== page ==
A little girl’s visit to the dentist has ignited a fierce discussion about the importance of gender representation in the healthcare industry.
Author and screenwriter Alissa Nutting shared a story about when her daughter went to the dentist.
Her little girl was upset that there wasn't any female dentists who could take a look at her.
Some people quickly praised the girl for pointing out that there were no women employed in the office.
Others pointed out the importance of supporting women in all fields.
@AlissaNutting @theferocity I just realized all our dentists and doctors are women. (what a surprise) It's worth fi… https://t.co/QKRn8QCkuX— Sarah Thyre (@Sarah Thyre) 1523918632
Some appeared to misunderstand the point, arguing that the little girl shouldn’t get her way simply because she feels ‘uncomfortable’.
@josietorres2015 @AlissaNutting @Rosie It’s also important that children are taught that everything in life isn’t g… https://t.co/Ti9PTHOTTJ— Єѓіса 💋 (@Єѓіса 💋) 1523943347
@masterjediemma @American_Girl06 @AlissaNutting Oh well...if it’s simply based on gender then oh well if she’s unco… https://t.co/Q8ERJsGcmO— Єѓіса 💋 (@Єѓіса 💋) 1523942292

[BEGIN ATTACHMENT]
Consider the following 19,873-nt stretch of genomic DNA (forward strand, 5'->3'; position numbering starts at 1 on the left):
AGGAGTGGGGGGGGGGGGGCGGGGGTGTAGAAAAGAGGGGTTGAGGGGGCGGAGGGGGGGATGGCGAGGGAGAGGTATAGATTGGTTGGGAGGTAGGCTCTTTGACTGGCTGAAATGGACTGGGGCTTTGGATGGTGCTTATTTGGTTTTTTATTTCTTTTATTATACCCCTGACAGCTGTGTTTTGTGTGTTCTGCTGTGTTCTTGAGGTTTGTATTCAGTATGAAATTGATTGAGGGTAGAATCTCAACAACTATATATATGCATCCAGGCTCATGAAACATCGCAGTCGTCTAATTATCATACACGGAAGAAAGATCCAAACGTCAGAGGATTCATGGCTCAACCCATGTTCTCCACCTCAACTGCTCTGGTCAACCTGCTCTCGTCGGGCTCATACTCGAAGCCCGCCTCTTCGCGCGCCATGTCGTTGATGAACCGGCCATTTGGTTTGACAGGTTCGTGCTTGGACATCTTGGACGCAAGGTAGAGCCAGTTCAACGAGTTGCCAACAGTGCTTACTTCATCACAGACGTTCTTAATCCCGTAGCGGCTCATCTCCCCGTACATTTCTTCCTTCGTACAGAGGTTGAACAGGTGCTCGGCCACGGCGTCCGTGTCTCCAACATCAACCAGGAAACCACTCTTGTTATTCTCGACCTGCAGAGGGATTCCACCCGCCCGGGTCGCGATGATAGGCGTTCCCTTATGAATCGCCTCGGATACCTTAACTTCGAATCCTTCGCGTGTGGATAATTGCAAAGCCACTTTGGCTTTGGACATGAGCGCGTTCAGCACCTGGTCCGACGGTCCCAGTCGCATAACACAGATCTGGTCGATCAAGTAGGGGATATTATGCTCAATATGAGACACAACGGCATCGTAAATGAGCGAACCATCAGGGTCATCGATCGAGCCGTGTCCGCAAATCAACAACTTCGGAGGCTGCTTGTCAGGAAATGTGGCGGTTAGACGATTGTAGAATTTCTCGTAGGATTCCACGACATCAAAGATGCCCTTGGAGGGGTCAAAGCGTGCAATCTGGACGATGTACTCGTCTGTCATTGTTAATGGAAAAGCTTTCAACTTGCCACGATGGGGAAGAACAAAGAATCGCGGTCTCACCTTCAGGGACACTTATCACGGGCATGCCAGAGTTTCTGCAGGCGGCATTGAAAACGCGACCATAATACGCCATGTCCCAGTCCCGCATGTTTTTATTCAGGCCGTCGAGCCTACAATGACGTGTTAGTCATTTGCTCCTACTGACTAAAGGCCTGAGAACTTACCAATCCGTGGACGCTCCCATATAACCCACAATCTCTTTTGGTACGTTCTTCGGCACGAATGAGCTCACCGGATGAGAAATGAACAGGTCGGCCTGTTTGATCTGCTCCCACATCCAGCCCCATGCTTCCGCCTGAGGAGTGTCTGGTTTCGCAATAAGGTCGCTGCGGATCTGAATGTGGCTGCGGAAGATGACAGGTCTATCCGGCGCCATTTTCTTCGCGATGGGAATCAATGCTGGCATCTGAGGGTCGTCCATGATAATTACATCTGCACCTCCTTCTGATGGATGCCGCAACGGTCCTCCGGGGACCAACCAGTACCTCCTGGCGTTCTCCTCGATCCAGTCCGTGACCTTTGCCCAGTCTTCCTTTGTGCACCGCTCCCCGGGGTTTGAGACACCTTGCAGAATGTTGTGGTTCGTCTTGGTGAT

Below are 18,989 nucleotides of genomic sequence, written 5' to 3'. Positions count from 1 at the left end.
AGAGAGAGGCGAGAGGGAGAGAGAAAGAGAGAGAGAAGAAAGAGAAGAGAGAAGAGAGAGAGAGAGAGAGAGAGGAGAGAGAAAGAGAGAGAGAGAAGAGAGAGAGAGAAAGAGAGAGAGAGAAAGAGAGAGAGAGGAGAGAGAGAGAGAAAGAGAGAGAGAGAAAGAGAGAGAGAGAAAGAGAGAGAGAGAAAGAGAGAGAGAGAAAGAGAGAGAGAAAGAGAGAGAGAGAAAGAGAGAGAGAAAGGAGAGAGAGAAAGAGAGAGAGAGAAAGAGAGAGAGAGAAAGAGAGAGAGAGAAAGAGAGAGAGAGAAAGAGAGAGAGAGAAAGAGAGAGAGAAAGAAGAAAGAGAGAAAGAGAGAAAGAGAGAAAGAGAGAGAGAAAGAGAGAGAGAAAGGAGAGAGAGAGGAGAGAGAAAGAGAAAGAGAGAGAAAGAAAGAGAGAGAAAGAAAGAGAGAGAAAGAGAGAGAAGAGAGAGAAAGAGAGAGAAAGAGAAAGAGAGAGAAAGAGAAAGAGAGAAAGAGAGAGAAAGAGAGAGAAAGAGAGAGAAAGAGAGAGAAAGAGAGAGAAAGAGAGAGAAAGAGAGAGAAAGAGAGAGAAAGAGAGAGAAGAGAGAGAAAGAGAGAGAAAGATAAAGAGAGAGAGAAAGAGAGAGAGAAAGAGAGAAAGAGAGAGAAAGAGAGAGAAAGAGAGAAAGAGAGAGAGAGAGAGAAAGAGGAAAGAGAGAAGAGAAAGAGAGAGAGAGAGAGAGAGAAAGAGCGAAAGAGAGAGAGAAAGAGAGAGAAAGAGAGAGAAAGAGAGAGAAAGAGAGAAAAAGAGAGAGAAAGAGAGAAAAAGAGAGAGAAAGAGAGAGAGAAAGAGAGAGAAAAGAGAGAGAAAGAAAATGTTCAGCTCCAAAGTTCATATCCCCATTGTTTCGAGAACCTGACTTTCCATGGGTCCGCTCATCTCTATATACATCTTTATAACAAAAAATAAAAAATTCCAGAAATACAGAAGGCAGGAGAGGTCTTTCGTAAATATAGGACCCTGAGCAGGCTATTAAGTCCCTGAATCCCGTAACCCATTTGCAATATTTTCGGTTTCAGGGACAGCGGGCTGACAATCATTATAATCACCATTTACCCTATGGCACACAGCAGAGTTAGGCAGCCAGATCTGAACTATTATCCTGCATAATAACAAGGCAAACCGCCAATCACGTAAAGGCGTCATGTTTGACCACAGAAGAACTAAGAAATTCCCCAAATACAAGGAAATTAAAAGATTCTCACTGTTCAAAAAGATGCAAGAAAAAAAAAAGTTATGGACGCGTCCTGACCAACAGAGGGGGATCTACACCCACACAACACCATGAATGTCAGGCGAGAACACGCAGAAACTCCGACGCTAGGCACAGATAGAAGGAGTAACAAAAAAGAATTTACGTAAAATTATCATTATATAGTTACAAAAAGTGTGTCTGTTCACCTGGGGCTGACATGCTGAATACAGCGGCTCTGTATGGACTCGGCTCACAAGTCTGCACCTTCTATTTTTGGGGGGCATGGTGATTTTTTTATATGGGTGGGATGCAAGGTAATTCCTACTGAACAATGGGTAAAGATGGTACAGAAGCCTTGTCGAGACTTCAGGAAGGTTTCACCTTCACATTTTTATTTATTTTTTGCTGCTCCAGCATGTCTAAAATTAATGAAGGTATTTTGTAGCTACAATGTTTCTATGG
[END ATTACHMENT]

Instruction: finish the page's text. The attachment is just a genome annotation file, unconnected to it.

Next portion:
And argued that the mum shouldn’t “pander” to her child.
@AlissaNutting Jesus Christ, imagine what she’s gonna be like when she grows up if you pander to this bs now. Tell… https://t.co/NNz1T0aoiS— Helen Wood (@Helen Wood) 1523951379
According to the NHS, while conditions are slowly improving, women continue to get the shorter end of the stick.
Female dentists on average still earn approximately 20 per cent less than their male counterparts (£55,348 to £45,918). This is despite the fact that in the UK there are nearly as many women registered with the British Dental Association and the General Dental Council (GDC).
The situation in the US is more dire still, with just 34 per cent of the dentistry force by 2020 projected to be made up by women.
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